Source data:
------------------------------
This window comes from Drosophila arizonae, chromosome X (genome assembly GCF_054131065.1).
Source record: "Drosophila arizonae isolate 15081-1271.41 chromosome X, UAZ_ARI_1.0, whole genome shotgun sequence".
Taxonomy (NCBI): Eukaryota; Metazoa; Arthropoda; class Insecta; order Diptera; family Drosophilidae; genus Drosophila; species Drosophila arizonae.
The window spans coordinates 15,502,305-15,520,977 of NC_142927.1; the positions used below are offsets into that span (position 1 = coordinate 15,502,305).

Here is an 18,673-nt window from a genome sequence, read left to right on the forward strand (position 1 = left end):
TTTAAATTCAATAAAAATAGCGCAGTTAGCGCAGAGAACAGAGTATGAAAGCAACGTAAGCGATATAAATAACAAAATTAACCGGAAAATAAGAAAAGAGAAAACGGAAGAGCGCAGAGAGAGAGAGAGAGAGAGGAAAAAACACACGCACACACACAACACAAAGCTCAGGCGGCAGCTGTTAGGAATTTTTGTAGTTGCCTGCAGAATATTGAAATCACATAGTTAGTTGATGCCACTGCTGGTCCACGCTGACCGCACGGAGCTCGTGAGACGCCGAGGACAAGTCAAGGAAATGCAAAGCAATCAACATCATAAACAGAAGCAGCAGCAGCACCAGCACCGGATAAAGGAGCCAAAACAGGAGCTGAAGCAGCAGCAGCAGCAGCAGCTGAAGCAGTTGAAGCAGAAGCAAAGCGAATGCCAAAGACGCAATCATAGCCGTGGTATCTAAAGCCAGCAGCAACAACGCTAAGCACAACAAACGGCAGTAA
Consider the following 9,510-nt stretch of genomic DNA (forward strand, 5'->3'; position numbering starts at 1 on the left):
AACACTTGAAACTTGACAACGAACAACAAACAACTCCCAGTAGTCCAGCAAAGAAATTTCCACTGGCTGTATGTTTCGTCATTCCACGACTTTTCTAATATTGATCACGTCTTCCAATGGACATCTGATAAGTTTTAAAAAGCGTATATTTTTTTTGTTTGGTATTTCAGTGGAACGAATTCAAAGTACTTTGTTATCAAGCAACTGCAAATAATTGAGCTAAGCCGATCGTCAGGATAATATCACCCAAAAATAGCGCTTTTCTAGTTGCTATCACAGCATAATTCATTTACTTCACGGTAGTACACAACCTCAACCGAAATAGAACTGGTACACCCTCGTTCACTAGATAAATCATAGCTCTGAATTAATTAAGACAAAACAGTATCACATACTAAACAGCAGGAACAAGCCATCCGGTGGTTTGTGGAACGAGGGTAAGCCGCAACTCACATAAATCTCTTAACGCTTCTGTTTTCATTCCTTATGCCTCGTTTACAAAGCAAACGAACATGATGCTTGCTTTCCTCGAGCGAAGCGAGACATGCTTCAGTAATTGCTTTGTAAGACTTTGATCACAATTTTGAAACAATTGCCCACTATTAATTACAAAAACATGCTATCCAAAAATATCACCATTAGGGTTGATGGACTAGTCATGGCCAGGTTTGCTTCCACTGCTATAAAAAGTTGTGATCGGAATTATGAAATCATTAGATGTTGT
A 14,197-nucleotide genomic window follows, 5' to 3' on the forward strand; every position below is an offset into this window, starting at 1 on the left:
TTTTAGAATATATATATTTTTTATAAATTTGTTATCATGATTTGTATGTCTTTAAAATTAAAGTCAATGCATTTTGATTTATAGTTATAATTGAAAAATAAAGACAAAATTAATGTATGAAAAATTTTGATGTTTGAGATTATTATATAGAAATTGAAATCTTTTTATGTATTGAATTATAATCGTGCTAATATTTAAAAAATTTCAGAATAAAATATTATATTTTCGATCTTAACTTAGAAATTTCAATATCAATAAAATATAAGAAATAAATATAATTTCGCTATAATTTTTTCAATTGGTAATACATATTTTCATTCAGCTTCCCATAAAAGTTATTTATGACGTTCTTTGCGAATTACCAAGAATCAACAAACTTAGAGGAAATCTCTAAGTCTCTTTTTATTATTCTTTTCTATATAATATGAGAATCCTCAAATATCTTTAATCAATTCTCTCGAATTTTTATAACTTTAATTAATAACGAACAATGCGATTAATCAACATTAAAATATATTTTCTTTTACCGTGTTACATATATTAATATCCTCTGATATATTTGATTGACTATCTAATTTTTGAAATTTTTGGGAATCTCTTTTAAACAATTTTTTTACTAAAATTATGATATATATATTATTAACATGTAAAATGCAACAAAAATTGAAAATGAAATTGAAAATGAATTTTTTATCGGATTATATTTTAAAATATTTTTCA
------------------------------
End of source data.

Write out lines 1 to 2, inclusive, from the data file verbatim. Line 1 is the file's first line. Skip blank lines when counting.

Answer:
This window comes from Drosophila arizonae, chromosome X (genome assembly GCF_054131065.1).
Source record: "Drosophila arizonae isolate 15081-1271.41 chromosome X, UAZ_ARI_1.0, whole genome shotgun sequence".